Female wrestler fights obstacles

Elise Keller
News/Opinion Editor

Sydney Ward competes at a home match. Photo from Sydney Ward

Junior Sydney Ward is a student athlete who stands out because she is the only female on Webster’s wrestling team.

Ward has wrestled for two years and considers her greatest accomplishment in wrestling to be “just sticking with the sport when things got difficult.” Despite a lack of female representation within the wrestling team, Ward enjoys her role on the team.

“It doesn’t feel weird or anything because all the guys are pretty cool with it. It just feels like I’m with a bunch of peers, not really a bunch of guys,” Ward said.

Ward competes in matches just as often as her male teammates and feels accepted by her team.  

“I don’t see her any different because she is a girl. She is a great addition to the team and brings a lot to the table,” said Ward’s teammate Alex Smith, sophomore.

“She is not treated any differently by the wrestling team. She is super close with a lot of the wrestlers and has a great attitude. I’ve never seen her be put down because she is a woman. She is super nice and welcoming and super easy to talk to. She wrestles like anybody else and is wrestling to perform and to win. She has a great mindset of what she needs to do when she steps on the mat,” Smith said.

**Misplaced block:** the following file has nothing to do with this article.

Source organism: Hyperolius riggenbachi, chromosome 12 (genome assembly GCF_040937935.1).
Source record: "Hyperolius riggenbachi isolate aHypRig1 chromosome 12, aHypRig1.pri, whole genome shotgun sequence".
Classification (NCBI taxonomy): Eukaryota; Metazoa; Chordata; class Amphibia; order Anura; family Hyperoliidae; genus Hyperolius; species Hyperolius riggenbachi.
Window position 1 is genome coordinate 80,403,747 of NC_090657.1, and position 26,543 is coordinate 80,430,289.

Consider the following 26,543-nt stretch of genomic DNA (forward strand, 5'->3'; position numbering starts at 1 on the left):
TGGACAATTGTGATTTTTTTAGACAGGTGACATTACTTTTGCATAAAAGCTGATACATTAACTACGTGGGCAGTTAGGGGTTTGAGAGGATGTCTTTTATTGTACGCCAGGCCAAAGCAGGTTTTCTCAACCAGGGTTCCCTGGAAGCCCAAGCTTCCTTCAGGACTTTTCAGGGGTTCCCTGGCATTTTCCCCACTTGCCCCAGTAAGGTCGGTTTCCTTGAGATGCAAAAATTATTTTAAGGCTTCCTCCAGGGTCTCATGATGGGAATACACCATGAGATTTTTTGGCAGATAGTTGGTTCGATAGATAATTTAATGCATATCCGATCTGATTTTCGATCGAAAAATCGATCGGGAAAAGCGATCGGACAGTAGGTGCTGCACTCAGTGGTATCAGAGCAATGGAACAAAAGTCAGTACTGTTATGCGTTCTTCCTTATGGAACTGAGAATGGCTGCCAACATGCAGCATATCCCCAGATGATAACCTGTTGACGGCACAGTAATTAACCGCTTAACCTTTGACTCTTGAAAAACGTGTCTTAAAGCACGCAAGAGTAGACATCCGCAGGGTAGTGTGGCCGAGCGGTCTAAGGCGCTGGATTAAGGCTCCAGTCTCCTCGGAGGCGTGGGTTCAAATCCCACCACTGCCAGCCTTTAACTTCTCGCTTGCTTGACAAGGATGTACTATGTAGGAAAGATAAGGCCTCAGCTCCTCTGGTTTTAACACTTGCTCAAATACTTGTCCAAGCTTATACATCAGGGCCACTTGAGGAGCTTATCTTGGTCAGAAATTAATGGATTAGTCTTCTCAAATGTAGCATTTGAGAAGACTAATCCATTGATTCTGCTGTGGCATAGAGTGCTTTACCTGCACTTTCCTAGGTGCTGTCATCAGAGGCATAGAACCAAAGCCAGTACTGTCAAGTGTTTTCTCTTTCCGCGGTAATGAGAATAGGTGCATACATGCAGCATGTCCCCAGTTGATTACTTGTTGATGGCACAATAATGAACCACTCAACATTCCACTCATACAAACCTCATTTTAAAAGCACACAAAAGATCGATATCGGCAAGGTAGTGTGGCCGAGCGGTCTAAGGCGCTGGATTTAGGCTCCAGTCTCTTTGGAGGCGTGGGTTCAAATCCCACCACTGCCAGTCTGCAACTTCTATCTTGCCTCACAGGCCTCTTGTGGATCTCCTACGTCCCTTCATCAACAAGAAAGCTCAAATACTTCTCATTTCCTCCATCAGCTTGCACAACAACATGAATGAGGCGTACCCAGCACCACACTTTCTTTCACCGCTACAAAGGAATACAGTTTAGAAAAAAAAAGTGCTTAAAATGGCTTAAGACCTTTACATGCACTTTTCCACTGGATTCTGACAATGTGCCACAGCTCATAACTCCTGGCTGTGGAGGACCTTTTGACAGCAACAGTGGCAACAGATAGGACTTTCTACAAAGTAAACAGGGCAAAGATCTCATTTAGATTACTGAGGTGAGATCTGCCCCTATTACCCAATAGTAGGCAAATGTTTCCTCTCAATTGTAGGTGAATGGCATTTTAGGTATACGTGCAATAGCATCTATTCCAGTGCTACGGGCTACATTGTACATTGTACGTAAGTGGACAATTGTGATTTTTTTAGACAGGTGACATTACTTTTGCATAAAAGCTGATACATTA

Ward does, however, still face obstacles because the sport is so heavily male dominated.

“Guys are a lot stronger– even lighter guys– in their arms and everything,” Ward said.

On the roster, Ward’s name is posted under “Boys Varsity Wrestling” because a women’s team doesn’t exist.

“[The team] is considered co-ed because there’s not enough girls to make a girls team, but it’s primarily male dominated, so [it’s a] guys team,” Ward said.

Although Ward wouldn’t change her experiences, she would want “to get [wrestling] more widespread to girls. A lot of girls don’t even know about it.

To any girl who has an interest in wrestling, Ward said to “definitely do it!”

“I really enjoy the feeling of hard work and the concept that through practice you compete– not against a teammate but with them. It might seem like a sport where you must make an enemy out of your opponent, but I see it as an individual going through the same journey; both wanting to win and helping you grow win or lose,” Ward said about what she enjoys about wrestling.

“(Wrestling forms) a great bond with other wrestlers because you’re the only people who really understand the sport and the struggles and victories it brings. I feel lucky to see this and I wish more girls knew about the sport so they, too, could have such bonds with one another,” Ward said.


See Also: Voices of Webster: Jan. 24, 2018


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